One good thing is that there is one very slim, great, interesting book, which explains everything in 120 pages, called "Ideas Into Action", which is a complete explanation of all of Pound's preoccupations, all of his references, why he went to the Provencal, why he went to Chinese (history), why he was interested in specific areas of Chinese - Clark Emery, and University of Florida Press, Coral Gables. There is only one copy left at the Back Country bookstore, but I think it's in the library. It was a revelation for me to read because I had read the Cantos for years but hadn't gotten all the details straight, and the relationships between the details, and then, once I read that, it really clarified it.

Student: I realize now that what my question was, originally, was how he.. I lost the word.. "reconciled", I guess..

AG: Yeah, right.

Student: ... the idea of "American verse" with what he wrote.

AG: Okay. He was experimenting around. He thought he had to try to do it by going to equivalent transitional periods, researching them, figuring out what the basic principles of the transition were, and then applying it to American (verse)

Student: That I can dig, but then he dragged in this stuff too!

AG: Which stuff?

Student: The Greek, and the Chinese, and all the other languages

AG: Yeah, but it's sort of like a very intelligent American

Student: Cultured

AG: Okay. American speech, yes, but there's another principle involved here, that is, that it's not only American speech but your own speech . Now, that's the way he talked. Like (the poet) W.S.Merwin talks a very elevated, very straight, almost-Shakespearean, American-English, and that, really, apparently, is close to his natural voice. (William Carlos) Williams' natural voice is this stammering, hesitant, Rutherford guy. Certainly what I write is not "American speech", it's my speech, (Jack) Kerouac wrote his speech, (William) Burroughs wrote his speech). The basic principle is, really, write your own speech. Writing your own speech, you'll get, of course, some form of American speech. Williams was nearest to the common speech, I guess - street-speech (not street-speech) - but, of course, Williams sounds very arty, if you compare it to street people talking, Williams sounds very arty occasionally - "so much depends/ upon/ a red wheel/ barrow/ glazed with rain/ water/ beside the white/ chickens" - What farmer would ever say that? - "So much depends on that red wheelbarrow over there"!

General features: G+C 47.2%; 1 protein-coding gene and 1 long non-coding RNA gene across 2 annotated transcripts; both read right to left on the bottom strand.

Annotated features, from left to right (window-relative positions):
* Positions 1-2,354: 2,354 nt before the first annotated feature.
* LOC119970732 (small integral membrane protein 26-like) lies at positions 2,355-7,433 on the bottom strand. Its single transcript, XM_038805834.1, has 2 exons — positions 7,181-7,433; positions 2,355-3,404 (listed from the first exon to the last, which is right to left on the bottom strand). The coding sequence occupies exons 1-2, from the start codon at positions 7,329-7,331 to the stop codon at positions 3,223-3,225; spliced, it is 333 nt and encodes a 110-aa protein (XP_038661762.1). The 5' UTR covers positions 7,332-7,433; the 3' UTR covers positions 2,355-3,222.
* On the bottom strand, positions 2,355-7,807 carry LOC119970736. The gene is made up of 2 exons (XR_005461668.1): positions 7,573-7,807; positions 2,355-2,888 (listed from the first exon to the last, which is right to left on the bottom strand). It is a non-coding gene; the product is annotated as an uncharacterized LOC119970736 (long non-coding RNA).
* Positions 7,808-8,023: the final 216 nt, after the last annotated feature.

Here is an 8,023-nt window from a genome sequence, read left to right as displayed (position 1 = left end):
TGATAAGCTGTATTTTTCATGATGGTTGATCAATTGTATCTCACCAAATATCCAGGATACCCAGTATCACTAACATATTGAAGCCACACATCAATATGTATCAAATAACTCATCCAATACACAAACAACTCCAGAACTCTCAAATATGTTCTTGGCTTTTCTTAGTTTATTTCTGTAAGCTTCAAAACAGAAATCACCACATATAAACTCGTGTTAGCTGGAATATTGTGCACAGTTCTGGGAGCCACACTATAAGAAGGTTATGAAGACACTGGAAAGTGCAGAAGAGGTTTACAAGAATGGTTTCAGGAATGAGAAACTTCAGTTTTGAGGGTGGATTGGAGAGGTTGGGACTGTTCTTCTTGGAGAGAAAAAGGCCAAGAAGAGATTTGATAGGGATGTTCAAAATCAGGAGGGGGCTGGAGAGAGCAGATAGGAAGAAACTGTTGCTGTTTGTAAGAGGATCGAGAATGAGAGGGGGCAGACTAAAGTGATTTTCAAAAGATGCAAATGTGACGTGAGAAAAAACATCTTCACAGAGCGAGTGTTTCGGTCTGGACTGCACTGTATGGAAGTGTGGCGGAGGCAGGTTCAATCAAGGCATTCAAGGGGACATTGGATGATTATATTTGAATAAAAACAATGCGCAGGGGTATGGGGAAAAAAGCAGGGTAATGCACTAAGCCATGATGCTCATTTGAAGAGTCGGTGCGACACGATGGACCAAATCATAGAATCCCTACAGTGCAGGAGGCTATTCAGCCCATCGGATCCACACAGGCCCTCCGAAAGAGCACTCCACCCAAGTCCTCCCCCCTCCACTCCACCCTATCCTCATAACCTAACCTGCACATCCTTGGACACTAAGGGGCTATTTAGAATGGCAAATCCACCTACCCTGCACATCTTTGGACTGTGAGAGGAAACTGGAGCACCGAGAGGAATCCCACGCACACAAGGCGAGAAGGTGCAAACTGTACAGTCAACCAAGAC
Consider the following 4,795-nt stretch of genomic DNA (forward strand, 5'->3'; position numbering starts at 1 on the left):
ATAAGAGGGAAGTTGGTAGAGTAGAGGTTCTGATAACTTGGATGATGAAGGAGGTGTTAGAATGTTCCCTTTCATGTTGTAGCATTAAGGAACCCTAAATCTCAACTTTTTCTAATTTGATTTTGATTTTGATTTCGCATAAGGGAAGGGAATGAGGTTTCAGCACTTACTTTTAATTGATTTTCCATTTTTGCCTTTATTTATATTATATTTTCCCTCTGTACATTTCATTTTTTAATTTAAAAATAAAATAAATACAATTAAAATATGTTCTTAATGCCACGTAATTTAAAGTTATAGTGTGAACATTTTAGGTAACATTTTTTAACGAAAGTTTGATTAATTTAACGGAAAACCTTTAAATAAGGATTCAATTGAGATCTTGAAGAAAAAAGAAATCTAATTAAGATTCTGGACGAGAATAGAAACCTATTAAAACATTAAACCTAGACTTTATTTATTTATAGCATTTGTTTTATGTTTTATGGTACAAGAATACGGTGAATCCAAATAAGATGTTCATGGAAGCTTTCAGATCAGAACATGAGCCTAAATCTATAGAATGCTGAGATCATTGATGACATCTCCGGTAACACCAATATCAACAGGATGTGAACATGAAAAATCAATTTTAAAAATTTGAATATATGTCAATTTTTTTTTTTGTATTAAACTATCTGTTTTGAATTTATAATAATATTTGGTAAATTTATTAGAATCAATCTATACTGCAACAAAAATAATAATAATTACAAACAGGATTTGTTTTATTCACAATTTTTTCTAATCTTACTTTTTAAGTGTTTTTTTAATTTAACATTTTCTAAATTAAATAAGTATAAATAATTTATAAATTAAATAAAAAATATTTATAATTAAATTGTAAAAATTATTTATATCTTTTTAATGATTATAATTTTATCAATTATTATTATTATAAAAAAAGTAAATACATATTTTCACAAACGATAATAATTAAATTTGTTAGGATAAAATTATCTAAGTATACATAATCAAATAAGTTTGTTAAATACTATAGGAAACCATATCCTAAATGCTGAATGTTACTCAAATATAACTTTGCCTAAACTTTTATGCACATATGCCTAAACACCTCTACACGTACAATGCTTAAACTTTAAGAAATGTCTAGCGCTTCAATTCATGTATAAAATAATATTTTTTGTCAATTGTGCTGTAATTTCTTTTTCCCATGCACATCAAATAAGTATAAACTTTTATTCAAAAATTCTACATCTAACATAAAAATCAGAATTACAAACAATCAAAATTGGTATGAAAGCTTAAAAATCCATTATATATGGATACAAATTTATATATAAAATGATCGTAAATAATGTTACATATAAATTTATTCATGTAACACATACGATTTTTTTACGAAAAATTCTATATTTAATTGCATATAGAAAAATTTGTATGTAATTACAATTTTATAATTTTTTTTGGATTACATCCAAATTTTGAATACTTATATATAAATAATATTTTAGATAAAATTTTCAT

Student: It's not in his speech, it's in what he saw, actually

AG: Pardon me?

Student: It's not in his speech, because his speech is very plain

AG: Yeah, it's in what he saw. Well, Pound was living in Europe most of the time, so he was an American-in-Europe writing about what he saw, (as Henry James, whom he admired, was an American, with an American mind, sort of, but exercising it on Europe). To carry it to a reductio ad absurdum, a suggestion implicit in your question is (that) it would mean that no American writer could go abroad and write a novel about Paris (I'm just carrying it (here) to an absurd level)

Student: Well, I'm sort of trying to understand from what you say, you know, and what comes out of it.. I'm just trying to get...

AG: Also, there are long passages in the Cantos that are very American-sounding too.